Long term archiving of digital data is a challenging task. Especially when preserving the data for 10, 50 or more years. There are many opinions on this subject and the solution to your particular situation may vary. Long term archiving of digital data is a subject of research for several government and independent organizations. We provide some references at the end of this section.
Below we provide some suggestions and ideas for preserving your digital data.
Media decay - Storage of the media is a key factor. Consider controlling temperature, exposure to sunlight and pollution. Tape and diskette are the most susceptible to the effects of the environment and some opinions state that these mediums are reliable only for about 3 years. Manufacturers of CD-ROMs sometimes claim their product is reliable for a hundred years or more. The newer CD-ROM’s are more reliable; 25 years seems a reasonable estimate. But the industry does not have sufficient experience to truly know how long a CD-ROM will last. CD-R is probably a better choice as compared to CD-W. Always choose high quality products. Some opinions are the DAT or DLT are a good choice.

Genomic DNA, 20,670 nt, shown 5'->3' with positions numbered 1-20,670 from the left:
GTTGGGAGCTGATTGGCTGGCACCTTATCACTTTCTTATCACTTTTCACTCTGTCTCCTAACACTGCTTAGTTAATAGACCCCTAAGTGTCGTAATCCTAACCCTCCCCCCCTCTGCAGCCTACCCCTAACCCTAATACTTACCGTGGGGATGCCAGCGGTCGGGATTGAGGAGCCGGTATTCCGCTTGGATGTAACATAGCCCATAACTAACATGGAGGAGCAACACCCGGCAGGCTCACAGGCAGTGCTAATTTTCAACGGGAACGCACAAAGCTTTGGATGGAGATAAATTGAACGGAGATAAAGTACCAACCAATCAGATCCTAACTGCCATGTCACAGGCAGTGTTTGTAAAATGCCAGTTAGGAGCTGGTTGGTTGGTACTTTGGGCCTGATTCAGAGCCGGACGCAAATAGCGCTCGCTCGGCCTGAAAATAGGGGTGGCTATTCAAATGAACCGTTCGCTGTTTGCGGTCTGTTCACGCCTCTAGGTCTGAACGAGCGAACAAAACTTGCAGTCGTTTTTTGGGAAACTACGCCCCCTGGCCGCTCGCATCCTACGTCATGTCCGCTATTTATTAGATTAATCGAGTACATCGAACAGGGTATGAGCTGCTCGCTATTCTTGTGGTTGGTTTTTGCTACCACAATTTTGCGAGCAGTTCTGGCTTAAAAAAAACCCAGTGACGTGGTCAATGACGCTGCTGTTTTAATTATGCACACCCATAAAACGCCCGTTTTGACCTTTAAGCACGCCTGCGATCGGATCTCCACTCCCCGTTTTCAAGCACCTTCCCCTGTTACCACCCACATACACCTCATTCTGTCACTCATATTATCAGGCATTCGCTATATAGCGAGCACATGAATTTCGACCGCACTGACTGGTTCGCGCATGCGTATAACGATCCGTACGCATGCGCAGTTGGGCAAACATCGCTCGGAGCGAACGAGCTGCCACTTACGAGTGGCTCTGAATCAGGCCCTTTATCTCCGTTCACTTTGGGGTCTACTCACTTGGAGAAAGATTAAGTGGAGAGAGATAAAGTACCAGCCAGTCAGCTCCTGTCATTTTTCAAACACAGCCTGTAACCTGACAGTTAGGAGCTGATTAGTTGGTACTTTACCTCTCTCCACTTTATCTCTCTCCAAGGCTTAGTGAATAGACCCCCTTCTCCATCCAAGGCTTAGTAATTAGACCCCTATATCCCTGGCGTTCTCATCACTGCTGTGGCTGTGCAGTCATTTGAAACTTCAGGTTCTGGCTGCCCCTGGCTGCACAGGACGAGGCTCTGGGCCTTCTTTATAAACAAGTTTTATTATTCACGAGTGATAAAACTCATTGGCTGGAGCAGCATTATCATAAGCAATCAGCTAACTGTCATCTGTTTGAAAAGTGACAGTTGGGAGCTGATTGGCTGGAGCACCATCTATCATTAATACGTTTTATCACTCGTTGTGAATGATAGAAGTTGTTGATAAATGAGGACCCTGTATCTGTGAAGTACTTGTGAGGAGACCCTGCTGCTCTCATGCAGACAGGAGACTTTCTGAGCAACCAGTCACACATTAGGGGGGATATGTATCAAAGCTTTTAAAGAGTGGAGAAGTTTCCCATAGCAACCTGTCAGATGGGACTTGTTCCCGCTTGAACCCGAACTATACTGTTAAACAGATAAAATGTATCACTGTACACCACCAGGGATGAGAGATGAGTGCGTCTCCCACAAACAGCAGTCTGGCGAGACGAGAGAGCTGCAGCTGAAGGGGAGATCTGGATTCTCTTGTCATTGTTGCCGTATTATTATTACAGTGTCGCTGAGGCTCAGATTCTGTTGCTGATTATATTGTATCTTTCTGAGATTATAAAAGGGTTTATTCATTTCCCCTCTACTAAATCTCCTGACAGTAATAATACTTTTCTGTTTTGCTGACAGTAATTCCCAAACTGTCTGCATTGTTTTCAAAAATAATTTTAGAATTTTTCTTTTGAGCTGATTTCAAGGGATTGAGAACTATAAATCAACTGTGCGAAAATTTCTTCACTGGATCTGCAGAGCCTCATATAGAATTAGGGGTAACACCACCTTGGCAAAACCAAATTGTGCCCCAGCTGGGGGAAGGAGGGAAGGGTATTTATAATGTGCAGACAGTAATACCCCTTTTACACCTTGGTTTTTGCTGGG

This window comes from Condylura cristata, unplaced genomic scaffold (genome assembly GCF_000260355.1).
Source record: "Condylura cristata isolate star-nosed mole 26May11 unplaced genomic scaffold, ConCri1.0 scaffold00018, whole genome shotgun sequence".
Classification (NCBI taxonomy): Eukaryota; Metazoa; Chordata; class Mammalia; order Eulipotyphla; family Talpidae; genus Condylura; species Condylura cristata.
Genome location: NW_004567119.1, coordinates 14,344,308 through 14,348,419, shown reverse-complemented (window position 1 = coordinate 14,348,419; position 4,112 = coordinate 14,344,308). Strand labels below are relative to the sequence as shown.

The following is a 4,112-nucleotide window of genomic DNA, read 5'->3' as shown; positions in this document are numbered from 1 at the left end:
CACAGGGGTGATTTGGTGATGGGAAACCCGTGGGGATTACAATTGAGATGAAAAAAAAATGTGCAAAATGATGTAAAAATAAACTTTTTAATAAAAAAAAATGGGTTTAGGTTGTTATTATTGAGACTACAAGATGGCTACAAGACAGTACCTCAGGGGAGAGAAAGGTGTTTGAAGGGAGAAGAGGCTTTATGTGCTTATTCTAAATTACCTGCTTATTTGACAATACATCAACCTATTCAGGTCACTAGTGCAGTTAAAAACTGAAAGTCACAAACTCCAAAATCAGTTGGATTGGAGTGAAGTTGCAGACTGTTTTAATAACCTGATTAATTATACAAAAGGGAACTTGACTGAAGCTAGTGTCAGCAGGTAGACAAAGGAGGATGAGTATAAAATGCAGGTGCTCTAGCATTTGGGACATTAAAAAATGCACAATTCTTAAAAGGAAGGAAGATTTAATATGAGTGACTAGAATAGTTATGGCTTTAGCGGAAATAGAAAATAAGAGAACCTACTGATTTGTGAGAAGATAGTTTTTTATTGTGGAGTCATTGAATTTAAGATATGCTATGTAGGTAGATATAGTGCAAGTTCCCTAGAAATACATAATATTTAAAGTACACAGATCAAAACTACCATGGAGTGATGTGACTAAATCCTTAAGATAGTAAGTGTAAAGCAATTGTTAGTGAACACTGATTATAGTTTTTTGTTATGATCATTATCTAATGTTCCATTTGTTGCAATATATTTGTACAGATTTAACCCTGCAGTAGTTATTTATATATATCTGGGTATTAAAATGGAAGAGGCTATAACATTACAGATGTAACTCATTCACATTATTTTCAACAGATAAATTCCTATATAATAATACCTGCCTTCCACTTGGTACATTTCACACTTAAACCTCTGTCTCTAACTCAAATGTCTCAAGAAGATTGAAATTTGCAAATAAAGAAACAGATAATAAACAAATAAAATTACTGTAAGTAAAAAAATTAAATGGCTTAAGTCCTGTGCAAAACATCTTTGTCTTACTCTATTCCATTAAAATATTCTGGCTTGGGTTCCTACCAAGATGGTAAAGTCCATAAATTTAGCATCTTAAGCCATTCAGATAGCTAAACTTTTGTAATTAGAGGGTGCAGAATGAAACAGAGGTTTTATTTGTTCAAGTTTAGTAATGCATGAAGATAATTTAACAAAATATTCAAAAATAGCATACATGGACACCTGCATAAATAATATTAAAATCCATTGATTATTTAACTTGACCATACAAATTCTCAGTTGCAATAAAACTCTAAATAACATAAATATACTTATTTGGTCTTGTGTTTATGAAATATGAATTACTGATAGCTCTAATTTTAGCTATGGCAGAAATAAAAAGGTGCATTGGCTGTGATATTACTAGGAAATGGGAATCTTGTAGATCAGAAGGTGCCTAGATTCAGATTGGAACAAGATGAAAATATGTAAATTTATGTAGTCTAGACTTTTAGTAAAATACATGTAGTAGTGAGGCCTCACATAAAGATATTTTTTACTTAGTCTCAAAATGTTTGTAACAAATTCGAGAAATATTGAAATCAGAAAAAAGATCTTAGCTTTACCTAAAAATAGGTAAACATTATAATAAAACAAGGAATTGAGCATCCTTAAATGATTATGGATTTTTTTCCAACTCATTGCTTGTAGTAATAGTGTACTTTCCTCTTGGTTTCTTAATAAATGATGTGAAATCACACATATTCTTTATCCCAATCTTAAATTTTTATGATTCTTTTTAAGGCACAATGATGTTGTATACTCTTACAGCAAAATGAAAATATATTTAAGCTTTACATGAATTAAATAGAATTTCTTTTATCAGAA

Another practical approach to minimize the risk of media decay is storing several copies of your digital data. That would be, for example, writing the data to two different CD-ROM’s or minimally writing the data twice to the same CD-ROM.
Hardware obsolescence – This is the situation where the media you have recorded is not supported by current hardware. We suggest a media like CD-ROMs will be available for many years to come.
A solution to media decay and hardware obsolescence can be a practice of “migrating to new storage” by moving you data to newer mediums over time. This would be for example, copying you diskettes to CD-ROM today. Later, copying the CD-ROMs to whatever is a predominant media in 5-10 year horizon.